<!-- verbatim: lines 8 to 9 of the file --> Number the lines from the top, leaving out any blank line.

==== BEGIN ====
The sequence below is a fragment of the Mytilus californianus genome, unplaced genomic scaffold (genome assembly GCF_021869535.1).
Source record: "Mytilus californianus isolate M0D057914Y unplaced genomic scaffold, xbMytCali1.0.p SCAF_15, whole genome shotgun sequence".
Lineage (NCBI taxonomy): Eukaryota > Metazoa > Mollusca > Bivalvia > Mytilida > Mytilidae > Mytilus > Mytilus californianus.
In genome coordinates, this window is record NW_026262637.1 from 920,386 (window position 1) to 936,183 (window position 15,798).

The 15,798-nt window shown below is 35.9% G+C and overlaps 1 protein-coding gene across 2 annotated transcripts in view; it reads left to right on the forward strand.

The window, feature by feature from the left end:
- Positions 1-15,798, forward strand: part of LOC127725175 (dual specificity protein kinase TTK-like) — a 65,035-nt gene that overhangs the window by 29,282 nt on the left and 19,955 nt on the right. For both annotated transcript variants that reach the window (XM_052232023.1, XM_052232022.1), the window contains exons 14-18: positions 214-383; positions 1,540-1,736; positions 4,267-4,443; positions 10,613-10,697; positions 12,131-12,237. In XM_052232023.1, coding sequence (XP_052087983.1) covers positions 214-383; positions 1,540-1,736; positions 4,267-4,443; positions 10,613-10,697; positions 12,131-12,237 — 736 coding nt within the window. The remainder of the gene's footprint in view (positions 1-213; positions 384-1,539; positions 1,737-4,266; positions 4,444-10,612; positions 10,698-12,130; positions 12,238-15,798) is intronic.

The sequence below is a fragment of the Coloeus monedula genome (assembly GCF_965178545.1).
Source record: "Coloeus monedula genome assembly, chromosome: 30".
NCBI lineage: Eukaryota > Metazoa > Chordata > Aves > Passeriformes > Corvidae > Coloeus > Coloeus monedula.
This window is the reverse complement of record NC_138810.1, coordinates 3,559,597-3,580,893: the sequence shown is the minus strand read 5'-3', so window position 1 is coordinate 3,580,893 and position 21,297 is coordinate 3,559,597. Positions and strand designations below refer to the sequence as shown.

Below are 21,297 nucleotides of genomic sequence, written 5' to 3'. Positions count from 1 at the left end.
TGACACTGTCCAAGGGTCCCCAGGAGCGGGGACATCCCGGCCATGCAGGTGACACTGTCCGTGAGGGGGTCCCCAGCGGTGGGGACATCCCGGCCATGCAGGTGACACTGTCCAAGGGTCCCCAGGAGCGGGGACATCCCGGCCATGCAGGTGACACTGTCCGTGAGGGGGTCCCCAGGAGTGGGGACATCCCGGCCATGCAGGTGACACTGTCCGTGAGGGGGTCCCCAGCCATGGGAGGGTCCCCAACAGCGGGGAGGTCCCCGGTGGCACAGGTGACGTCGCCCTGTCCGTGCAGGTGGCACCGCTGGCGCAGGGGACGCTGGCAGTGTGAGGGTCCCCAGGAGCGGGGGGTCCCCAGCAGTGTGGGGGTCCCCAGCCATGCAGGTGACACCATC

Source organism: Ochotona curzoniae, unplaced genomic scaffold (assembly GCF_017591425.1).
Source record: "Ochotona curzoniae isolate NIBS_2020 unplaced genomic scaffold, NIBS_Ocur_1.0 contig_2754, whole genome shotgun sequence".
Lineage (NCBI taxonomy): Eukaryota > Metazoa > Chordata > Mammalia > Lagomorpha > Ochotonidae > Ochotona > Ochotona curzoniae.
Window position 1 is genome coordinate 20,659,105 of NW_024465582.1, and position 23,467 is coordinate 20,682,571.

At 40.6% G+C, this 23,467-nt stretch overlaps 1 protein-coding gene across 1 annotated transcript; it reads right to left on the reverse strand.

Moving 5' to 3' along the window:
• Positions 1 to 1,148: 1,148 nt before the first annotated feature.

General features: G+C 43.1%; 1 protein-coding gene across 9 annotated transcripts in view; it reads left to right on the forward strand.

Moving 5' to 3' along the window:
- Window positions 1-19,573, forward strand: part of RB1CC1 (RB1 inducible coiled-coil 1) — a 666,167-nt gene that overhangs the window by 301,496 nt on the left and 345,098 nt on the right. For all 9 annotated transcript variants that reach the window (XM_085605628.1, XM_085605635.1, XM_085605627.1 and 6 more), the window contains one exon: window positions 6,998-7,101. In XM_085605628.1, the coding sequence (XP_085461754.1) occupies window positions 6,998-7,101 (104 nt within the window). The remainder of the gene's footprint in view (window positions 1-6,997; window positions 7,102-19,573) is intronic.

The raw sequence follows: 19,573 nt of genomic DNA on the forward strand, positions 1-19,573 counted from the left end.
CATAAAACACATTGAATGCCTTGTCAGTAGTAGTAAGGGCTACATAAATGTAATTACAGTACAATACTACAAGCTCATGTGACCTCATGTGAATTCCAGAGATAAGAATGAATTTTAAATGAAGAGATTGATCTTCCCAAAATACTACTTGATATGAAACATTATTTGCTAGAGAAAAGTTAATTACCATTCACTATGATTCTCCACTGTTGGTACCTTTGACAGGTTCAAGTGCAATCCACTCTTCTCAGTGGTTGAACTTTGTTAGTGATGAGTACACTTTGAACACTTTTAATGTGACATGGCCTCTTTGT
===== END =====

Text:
The sequence below is a fragment of the Coloeus monedula genome (assembly GCF_965178545.1).
Source record: "Coloeus monedula genome assembly, chromosome: 30".